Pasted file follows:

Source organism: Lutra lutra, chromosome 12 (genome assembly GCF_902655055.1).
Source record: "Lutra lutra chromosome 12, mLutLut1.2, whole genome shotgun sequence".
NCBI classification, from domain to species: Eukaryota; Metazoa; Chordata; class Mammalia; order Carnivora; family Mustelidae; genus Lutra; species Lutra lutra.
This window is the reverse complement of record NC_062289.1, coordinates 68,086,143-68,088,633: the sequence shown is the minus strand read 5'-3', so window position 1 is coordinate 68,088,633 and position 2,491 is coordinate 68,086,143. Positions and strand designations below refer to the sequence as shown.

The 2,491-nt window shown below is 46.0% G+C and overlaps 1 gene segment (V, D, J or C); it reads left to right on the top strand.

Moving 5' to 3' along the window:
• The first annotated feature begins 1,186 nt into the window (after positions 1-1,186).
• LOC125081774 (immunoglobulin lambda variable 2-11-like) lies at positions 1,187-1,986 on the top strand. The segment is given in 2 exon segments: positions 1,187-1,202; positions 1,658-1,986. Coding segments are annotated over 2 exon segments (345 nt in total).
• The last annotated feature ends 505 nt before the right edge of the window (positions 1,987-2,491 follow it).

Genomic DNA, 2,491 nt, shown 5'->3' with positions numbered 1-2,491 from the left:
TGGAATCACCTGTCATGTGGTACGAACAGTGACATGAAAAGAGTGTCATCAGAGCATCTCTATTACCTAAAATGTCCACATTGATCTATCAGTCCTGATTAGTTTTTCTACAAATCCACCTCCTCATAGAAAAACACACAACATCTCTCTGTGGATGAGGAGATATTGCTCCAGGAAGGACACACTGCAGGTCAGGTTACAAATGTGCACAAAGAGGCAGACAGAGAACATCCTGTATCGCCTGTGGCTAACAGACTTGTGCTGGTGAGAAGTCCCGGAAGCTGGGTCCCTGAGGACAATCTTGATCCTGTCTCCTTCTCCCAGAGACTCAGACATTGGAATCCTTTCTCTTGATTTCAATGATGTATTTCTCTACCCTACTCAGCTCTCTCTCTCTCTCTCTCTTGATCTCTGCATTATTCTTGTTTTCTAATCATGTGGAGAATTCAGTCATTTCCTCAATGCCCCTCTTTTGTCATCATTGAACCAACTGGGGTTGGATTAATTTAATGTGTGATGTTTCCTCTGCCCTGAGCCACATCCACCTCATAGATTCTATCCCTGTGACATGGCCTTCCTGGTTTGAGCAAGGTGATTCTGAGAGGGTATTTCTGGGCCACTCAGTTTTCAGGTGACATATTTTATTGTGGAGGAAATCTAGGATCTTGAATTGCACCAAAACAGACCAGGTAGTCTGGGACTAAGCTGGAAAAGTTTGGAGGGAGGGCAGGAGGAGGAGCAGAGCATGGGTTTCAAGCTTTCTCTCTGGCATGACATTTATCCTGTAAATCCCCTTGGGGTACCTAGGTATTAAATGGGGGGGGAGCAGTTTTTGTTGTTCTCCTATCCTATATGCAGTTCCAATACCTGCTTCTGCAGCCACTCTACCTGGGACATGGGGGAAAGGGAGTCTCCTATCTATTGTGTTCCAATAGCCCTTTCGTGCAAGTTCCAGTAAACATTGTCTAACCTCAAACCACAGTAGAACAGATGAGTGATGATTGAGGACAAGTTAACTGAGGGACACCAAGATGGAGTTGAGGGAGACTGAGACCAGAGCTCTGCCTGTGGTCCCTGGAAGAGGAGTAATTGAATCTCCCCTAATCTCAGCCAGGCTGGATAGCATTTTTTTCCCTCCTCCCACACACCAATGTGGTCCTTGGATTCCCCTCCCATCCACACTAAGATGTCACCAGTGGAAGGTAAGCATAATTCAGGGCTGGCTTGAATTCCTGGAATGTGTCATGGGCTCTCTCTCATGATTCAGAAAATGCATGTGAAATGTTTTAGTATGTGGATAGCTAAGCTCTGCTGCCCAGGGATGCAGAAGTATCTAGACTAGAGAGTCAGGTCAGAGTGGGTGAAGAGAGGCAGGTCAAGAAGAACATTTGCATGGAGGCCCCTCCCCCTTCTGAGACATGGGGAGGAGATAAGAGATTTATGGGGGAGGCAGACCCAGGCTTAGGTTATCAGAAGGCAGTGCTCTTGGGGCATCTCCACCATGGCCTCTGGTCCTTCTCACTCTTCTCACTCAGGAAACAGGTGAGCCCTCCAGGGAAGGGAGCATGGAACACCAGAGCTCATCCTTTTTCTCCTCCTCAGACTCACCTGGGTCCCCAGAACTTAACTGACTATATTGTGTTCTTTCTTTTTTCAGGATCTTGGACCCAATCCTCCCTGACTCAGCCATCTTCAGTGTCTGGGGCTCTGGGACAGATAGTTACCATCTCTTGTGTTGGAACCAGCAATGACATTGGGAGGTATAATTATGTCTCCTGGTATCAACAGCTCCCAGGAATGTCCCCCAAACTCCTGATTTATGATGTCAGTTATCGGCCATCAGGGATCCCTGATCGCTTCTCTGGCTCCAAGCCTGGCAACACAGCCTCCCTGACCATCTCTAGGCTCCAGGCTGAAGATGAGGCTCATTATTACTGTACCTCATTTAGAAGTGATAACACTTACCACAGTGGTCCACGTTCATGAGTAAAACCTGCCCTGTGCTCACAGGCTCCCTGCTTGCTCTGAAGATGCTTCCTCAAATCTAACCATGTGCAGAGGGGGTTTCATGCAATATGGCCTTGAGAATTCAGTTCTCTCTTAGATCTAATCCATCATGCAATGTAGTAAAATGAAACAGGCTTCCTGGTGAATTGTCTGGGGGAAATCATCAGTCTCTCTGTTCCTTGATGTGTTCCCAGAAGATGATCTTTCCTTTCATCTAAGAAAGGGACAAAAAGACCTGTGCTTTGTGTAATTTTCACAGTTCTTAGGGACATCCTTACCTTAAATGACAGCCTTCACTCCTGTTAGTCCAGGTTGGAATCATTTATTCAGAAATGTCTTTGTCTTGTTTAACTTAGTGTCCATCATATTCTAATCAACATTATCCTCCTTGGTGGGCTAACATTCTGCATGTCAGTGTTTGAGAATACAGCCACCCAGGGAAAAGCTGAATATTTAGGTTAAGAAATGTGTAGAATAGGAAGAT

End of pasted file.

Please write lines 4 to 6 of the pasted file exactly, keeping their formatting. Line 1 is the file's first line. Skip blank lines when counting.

This window is the reverse complement of record NC_062289.1, coordinates 68,086,143-68,088,633: the sequence shown is the minus strand read 5'-3', so window position 1 is coordinate 68,088,633 and position 2,491 is coordinate 68,086,143. Positions and strand designations below refer to the sequence as shown.

The 2,491-nt window shown below is 46.0% G+C and overlaps 1 gene segment (V, D, J or C); it reads left to right on the top strand.

Moving 5' to 3' along the window: